However, North American Catholic Educ. Programming Found., Inc. v Gheewalla, 930 A.2d 92 (Del. 2007) confirmed that creditors cannot assert direct claims for a breach of fiduciary duty against directors. This would create a conflict for directors between their duty to maximize the value of the insolvent corporation for the benefit of all constituents and their direct fiduciary duty to individual creditors.
In re Granite Broadcasting Corp., No. 06-12984, (Bankr. S.D.N.Y. 2007) also served as a warning call for distressed investors, suggesting that distressed debtors and their prospective lenders must ensure that the debtor's board of directors has adequate procedures when assessing restructuring or reorganization options. Boards should form an independent committee of directors to evaluate these options, particularly where potential conflicts of interest exist.
For more information on the fiduciary duties of directors in a distressed context, see Practice Note, Fiduciary Duties of Directors of Financially Troubled Corporations.

Too Good to Pass Up?

From an investor's perspective, betting on distressed companies is a complex and litigious strategy, often commercially hostile, and one that involves serious legal and financial risk. While comprehensive data is not available on current trends, one survey indicates that 36% of hedge funds invested in distressed debt in 2008 compared to 48% in 2007 (HedgeWorld & Dykema 2009 Insolvency Outlook Survey). Less than half of the investment managers surveyed expect lending to distressed companies to increase in 2009. But the financial crisis has had ripple effects on all kinds of investing, so these numbers are not surprising.
The stark reality is that financing in current credit markets is scarce. "The basic problem is not legal but financial − there is very little deal money around," says Landers. Companies need to seek out the best available option to shore up their balance sheets and will look to willing lenders and investors to do so. Even as liquidity starts seeping back into the markets, it is not clear that distressed investors and their tactics will disappear any time soon. According to Douglas Warner, a private equity partner at Weil, Gotshal & Manges LLP, the amount of debt maturing in the next couple of years far surpasses likely available credit, which in turn will fuel distressed investment strategies for some time.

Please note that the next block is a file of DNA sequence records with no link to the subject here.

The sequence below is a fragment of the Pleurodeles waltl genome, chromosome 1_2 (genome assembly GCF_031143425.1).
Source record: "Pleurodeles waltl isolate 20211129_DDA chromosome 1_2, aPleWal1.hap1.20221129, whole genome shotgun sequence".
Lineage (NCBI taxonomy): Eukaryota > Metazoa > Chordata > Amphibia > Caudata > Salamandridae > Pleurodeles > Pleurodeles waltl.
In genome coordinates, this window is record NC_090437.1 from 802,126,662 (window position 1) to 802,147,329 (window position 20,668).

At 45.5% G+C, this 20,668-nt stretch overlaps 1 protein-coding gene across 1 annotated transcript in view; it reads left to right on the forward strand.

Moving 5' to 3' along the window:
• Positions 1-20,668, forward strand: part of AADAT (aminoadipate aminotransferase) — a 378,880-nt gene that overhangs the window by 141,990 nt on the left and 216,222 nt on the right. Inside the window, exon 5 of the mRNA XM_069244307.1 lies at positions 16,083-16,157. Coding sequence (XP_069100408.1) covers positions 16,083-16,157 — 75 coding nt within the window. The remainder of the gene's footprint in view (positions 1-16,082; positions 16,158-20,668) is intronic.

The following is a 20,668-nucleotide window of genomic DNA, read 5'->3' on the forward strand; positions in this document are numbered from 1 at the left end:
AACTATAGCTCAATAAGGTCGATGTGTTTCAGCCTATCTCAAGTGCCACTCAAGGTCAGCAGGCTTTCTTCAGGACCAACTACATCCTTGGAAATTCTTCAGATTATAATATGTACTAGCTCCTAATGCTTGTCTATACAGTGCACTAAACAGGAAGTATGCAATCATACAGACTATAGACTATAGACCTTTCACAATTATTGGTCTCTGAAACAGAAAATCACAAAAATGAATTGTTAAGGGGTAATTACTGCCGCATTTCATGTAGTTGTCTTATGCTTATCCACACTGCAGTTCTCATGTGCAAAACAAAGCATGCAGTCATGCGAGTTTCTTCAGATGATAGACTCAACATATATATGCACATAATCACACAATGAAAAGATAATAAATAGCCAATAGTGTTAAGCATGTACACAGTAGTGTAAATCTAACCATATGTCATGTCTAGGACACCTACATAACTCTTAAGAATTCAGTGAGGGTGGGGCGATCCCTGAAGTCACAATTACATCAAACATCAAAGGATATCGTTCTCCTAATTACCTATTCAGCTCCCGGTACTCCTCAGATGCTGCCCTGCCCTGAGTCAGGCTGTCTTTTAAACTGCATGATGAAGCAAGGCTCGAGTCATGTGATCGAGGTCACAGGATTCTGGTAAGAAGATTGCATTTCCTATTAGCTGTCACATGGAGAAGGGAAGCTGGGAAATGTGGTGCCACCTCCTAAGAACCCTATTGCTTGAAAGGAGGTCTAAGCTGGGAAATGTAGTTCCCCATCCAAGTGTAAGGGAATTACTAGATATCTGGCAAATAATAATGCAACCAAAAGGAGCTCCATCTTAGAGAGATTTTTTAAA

Whether distressed debt investing will withstand the financial and legal setbacks it has been dealt depends on how distressed debt investors expect to manage their risks going forward, including the regulatory risks that they anticipate. That the supply of distressed debt money has not dried up entirely, however, is telling. It must be that for those who continue to play this game, the returns are just too tempting to walk away.

Where is the Fulcrum Security?

The fulcrum security is the security most likely to convert to (or receive) equity in a reorganized company after it emerges from Chapter 11 of the Bankruptcy Code. Some investors buy this security as part of a strategy to take ownership of the company. The collateral securing debt is often not sufficient to pay first and second lien lenders, and second-lien debt is likely to be the fulcrum security. This usually means that anything below that in the capital structure (including equity) gets wiped out. While in the past, the fulcrum security was unsecured debt, today it is increasingly secured debt.

DIP Financing

DIP financing allows Chapter 11 debtors to continue their business operations during the course of a bankruptcy case. The Bankruptcy Code encourages lenders to provide DIP financing by granting them superpriority claim status which gives them priority in payment over almost all other existing debt, equity and other claims. The terms of DIP loans are similar to the terms of traditional loan agreements but they carry larger transaction fees, higher interest rates and more burdensome covenants. DIP lenders have greater control over the debtor and the bankruptcy proceedings than a lender under a traditional loan agreement.
As an example, on February 27, 2009, the Bankruptcy Court of the Southern District of New York approved a record $8 billion DIP financing for Lyondell Chemical Company in connection with its Chapter 11 bankruptcy proceeding, the largest DIP financing to date. The financing included a $6.5 billion term loan facility and a $1.54 billion asset-backed revolving facility. The DIP investors included a combination of banks, hedge funds and private equity firms. The financing imposes reorganization milestones with respect to timing on when the company must achieve certain results and negative covenants including limitations on capital expenditures and limitations on indebtedness, liens and investments.
For further information on DIP financing, see Practice Note, DIP Financing: Overview.

What is Rule 2019?

Rule 2019 of the Bankruptcy Code is a procedural requirement that imposes disclosure obligations on committees representing more than one creditor or equity security holder in bankruptcy cases, including cases under Chapter 11. Ad hoc committees are often formed to share the expenses of participating in bankruptcy proceedings, for example by hiring one law firm to represent an unofficial committee of creditors. By acting collectively, these creditors also gain leverage in the proceedings as they bring their collective interests in the company to bear.
These disclosure requirements have existed in bankruptcy reorganization proceedings since the 1930s. But their recent application with regard to committees of distressed investors has created uncertainty because courts have interpreted the rule differently. Two prominent cases are In re Northwest Airlines Corp., 363 B.R. 704 (Bankr. S.D.N.Y. 2007) (holding that Rule 2019 applied to an ad hoc committee of hedge funds and requiring disclosure) and In re Scotia Development LLC, No. 07-20027-C-11, (Bankr. S.D. Tex. 2007) (denying a motion to compel an ad hoc committee to comply with Rule 2019 disclosure requirements).